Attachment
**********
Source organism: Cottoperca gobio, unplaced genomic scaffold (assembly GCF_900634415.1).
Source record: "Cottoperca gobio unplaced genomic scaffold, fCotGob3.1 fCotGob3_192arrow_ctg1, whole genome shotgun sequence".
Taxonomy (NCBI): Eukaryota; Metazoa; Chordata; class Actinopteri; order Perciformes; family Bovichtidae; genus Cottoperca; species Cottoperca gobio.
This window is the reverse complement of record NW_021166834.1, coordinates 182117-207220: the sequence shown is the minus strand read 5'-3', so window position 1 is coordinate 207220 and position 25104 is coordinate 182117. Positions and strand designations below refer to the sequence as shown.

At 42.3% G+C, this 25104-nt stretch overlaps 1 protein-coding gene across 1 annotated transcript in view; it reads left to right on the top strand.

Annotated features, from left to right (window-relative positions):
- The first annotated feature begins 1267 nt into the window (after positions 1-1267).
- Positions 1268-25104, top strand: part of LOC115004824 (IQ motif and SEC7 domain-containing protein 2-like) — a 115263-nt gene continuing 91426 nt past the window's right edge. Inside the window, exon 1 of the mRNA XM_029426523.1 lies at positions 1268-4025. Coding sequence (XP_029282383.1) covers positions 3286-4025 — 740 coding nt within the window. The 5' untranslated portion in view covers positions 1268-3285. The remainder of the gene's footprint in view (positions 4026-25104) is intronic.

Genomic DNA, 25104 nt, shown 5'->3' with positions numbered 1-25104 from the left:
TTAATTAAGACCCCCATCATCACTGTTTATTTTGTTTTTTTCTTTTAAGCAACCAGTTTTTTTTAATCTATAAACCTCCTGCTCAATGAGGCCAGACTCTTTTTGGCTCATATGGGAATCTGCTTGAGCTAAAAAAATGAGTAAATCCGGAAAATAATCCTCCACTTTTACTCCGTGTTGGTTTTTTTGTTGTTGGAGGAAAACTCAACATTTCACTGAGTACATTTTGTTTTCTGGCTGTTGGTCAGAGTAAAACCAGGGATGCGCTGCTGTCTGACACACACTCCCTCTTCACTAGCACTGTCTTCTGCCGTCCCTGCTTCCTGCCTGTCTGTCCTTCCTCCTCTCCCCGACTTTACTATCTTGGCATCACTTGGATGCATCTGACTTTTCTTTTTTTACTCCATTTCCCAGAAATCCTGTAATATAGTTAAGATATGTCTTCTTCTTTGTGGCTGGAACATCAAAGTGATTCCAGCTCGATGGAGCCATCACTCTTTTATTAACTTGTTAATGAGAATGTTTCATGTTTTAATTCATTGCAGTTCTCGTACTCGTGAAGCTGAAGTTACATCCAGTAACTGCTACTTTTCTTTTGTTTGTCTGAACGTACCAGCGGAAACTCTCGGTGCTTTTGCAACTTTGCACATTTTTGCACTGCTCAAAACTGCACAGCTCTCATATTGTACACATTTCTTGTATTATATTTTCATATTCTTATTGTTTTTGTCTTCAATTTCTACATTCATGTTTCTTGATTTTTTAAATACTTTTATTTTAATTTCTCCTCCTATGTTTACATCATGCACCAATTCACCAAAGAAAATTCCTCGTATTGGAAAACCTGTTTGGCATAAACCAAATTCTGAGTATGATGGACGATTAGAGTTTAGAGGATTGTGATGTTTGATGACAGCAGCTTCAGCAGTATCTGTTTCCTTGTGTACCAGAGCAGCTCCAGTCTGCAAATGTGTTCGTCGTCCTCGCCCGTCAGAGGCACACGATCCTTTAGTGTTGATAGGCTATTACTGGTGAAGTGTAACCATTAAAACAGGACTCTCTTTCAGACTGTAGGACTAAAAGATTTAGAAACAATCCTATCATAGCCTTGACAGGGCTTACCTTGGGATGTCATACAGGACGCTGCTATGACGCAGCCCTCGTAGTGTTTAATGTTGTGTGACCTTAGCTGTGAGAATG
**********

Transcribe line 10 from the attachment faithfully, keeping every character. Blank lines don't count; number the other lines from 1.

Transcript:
TTAATTAAGACCCCCATCATCACTGTTTATTTTGTTTTTTTCTTTTAAGCAACCAGTTTTTTTTAATCTATAAACCTCCTGCTCAATGAGGCCAGACTCTTTTTGGCTCATATGGGAATCTGCTTGAGCTAAAAAAATGAGTAAATCCGGAAAATAATCCTCCACTTTTACTCCGTGTTGGTTTTTTTGTTGTTGGAGGAAAACTCAACATTTCACTGAGTACATTTTGTTTTCTGGCTGTTGGTCAGAGTAAAACCAGGGATGCGCTGCTGTCTGACACACACTCCCTCTTCACTAGCACTGTCTTCTGCCGTCCCTGCTTCCTGCCTGTCTGTCCTTCCTCCTCTCCCCGACTTTACTATCTTGGCATCACTTGGATGCATCTGACTTTTCTTTTTTTACTCCATTTCCCAGAAATCCTGTAATATAGTTAAGATATGTCTTCTTCTTTGTGGCTGGAACATCAAAGTGATTCCAGCTCGATGGAGCCATCACTCTTTTATTAACTTGTTAATGAGAATGTTTCATGTTTTAATTCATTGCAGTTCTCGTACTCGTGAAGCTGAAGTTACATCCAGTAACTGCTACTTTTCTTTTGTTTGTCTGAACGTACCAGCGGAAACTCTCGGTGCTTTTGCAACTTTGCACATTTTTGCACTGCTCAAAACTGCACAGCTCTCATATTGTACACATTTCTTGTATTATATTTTCATATTCTTATTGTTTTTGTCTTCAATTTCTACATTCATGTTTCTTGATTTTTTAAATACTTTTATTTTAATTTCTCCTCCTATGTTTACATCATGCACCAATTCACCAAAGAAAATTCCTCGTATTGGAAAACCTGTTTGGCATAAACCAAATTCTGAGTATGATGGACGATTAGAGTTTAGAGGATTGTGATGTTTGATGACAGCAGCTTCAGCAGTATCTGTTTCCTTGTGTACCAGAGCAGCTCCAGTCTGCAAATGTGTTCGTCGTCCTCGCCCGTCAGAGGCACACGATCCTTTAGTGTTGATAGGCTATTACTGGTGAAGTGTAACCATTAAAACAGGACTCTCTTTCAGACTGTAGGACTAAAAGATTTAGAAACAATCCTATCATAGCCTTGACAGGGCTTACCTTGGGATGTCATACAGGACGCTGCTATGACGCAGCCCTCGTAGTGTTTAATGTTGTGTGACCTTAGCTGTGAGAATG